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Open & Shut

From the Spring 2001 issue of The News Media & The Law, page 64.

From the Spring 2001 issue of The News Media & The Law, page 64.

A collection of recent funny, fascinating, nonsensical or just notable newsworthy quotations.

“We are in a culture that’s obsessed by celebrities. We don’t think we should become people that are regularly on television because it distorts the meaning of our work.”

— Justice Anthony Kennedy, testifying before a House subcommittee on March 29 to present the court’s proposed budget, when asked about allowing cameras in the Supreme Court. (Associated Press, March 29, 2001)

“I think that, in the first place, we are not interested in becoming media personalities. We kind of value what anonymity we have. And secondly, the extent to which any televised proceedings would be shown is obviously not going to convey the whole depth of the proceeding. I mean, we are engaged in very serious work. We are deciding whether, you know, a particular issue is going to be decided one way or the other. And we are doing it in a courtroom that is full of lawyers, full of spectators. And an exchange between a justice and a lawyer simply doesn’t convey that idea at all. And I think also in some jurisdictions where they have tried televising, there’s a feeling that it affects the way at least the lawyers behave. And I suspect it may affect the way judges behave, too.”

— Chief Justice William Rehnquist in an Feb. 16 interview with Charlie Rose on PBS, on televising court proceedings.

“That option flies in the face of the constitutional guarantee of a public trial and is clearly not an alternative this court is willing to entertain.”

— Judge Richard Baumgarter of Knox County (Tenn.) Criminal Court wrote on March 16 in denying a defendant’s motion to prohibit cameras from a murder trail.

“I would ask that the news media not become Timothy McVeigh’s co-conspirator in his assault on America’s public safety and upon America itself.”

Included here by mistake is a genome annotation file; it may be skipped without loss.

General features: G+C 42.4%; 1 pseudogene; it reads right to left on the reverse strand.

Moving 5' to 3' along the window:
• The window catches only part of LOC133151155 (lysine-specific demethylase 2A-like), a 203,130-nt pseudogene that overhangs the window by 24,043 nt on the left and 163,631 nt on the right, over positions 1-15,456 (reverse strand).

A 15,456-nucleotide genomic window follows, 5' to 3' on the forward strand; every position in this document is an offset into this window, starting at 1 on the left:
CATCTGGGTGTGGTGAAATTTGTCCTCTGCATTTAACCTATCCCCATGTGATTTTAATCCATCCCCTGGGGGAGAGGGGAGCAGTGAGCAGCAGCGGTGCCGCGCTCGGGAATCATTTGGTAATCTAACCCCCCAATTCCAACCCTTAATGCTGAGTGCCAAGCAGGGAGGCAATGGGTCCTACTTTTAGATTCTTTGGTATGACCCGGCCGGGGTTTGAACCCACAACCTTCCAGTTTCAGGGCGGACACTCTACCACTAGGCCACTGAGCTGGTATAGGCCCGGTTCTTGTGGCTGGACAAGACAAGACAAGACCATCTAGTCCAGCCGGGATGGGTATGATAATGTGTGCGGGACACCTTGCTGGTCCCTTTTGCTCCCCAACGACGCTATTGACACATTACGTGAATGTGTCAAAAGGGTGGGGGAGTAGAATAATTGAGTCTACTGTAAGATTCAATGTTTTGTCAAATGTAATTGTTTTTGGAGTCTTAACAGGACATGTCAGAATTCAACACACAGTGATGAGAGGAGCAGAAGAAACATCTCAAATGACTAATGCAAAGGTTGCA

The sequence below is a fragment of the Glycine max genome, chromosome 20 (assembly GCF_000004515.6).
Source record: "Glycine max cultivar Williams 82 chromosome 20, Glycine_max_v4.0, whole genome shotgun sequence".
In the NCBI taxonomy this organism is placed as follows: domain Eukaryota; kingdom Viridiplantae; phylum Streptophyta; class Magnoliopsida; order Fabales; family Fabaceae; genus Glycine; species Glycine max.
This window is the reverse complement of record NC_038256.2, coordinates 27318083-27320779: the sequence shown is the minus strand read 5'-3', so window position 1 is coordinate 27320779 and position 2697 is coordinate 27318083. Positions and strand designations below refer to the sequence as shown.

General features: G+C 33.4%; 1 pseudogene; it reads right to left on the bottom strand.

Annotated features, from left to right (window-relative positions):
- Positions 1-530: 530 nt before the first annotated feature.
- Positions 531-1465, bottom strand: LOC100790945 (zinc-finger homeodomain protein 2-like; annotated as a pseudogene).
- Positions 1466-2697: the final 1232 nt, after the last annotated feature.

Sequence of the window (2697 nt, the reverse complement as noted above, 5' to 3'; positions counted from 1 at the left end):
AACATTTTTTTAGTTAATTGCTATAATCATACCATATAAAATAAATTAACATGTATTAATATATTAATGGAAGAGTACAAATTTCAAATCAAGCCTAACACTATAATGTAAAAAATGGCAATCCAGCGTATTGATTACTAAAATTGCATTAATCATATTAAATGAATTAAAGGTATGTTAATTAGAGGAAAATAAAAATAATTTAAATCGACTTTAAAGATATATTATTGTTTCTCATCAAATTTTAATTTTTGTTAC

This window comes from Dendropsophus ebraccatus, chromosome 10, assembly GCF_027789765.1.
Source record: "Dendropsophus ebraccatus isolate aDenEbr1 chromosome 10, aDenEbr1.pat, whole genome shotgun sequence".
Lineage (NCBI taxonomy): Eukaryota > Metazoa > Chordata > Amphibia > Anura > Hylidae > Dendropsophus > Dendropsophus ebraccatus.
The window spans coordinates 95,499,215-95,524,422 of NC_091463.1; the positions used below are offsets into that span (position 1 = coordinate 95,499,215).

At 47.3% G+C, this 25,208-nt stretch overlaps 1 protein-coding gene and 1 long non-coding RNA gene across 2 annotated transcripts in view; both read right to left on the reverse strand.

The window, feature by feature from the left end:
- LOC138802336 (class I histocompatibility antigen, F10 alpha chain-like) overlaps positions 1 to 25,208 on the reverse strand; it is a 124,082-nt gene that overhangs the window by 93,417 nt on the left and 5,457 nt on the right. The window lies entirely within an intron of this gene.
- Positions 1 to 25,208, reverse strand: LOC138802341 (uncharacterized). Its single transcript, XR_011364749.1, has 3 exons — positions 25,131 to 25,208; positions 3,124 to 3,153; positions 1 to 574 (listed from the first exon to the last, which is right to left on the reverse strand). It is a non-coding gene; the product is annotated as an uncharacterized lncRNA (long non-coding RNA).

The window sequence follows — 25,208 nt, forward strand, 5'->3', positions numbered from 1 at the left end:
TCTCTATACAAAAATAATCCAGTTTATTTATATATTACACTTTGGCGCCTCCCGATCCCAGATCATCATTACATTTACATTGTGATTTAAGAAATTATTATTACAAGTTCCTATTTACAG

— Attorney General John Ashcroft, announcing April 12 that limits would be placed on McVeigh’s ability to talk to the press, and that a closed-circuit broadcast of McVeigh’s execution would be available for victims and families.

“Our attorney told me, ‘If the police want it and get a subpoena, they’ll win and we’ll have to copy it and hand it over.’ So we decided to save everybody a lot of time. We asked what the police wanted and narrowed it down to maybe five minutes focusing on a specific time frame.”

— KCPQ-TV (Seattle) News Director Todd Mokhtari said after acquiescing to subpoenas for video footage of rioters during a Mardi Gras celebration in February 2001, as quoted in The Seattle Times, March 9, 2001.

“It was going to be an e-mail relationship, but now that presidential e-mail is subject to open records it’s going to be a phone call relationship.”

— President George W. Bush, during an interview with The Associated Press before his inauguration. The president was asked to describe the role his father will have as the son assumes the office of the president.

“I think more and more of the most important decisions happen behind closed doors. The public is never involved.”

— Minnesota state Sen. John Marty (DFL-Roseville), who failed to get a second senator to vote to authorize a roll call vote on a bill to open Senate Democratic Farmer-Labor party caucus meetings.

“To put it more plainly, we believe that such an official government inquiry into essentially editorial matters is inconsistent with the First Amendment values that are fundamental to our society.”

— Louis Boccardi, president of The Associated Press, before the House Committee of Energy and Commerce on Feb. 14 during its hearing on the television networks’ coverage of the 2000 election night.

“I’m not subscribing bad motive to the Sentinel. But the more people that are in there, the more the privilege is broken, the more opportunity there is for all these perverts and queers and renegades to put that on the Internet.”

— Thom Rumberger, the attorney for Teresa Earnhardt in her efforts to close off access to autopsy records of her husband, Dale Earnhardt.

“We do not subscribe to the obscurantist notion that justice, like wild mushrooms, thrives on manure in the dark.”

— Justice Thomas Crosby Jr. of the Fourth District Court of Appeals in Santa Ana, Calif., in a March 6 opinion that upheld the right to a public hearing in a case involving attorney-client privilege.


Defining the Terms

An occassional collection of terms that have been pivotal to the outcome of libel cases:

goon (goon) n. 1. someone hired to terrorize or eliminate opponents. Physically blocked by an aide from talking to county commissioner Al Valdez, KOAT-TV reporter Larry Barker asked the commissioner to “call off your goon.” 2. “An absolutely horrible name.” — Commissioner Valdez. 3. “Simply name calling, and thus, not defamatory.” — New Mexico Court of Appeals, in dismissing bodyguard’s libel claim in Maldonado v. Barker (March 12, 2001).

stiffed (stifd) v. tr., p.t. 1. refused to pay. 2. Not necessarily an allegation of a criminal act; in the context of a critical article, indicates the author’s objection to a company’s financial practice. — Wilkow v. Forbes, Inc., 241 F.3d 552 (7th Cir. 2001).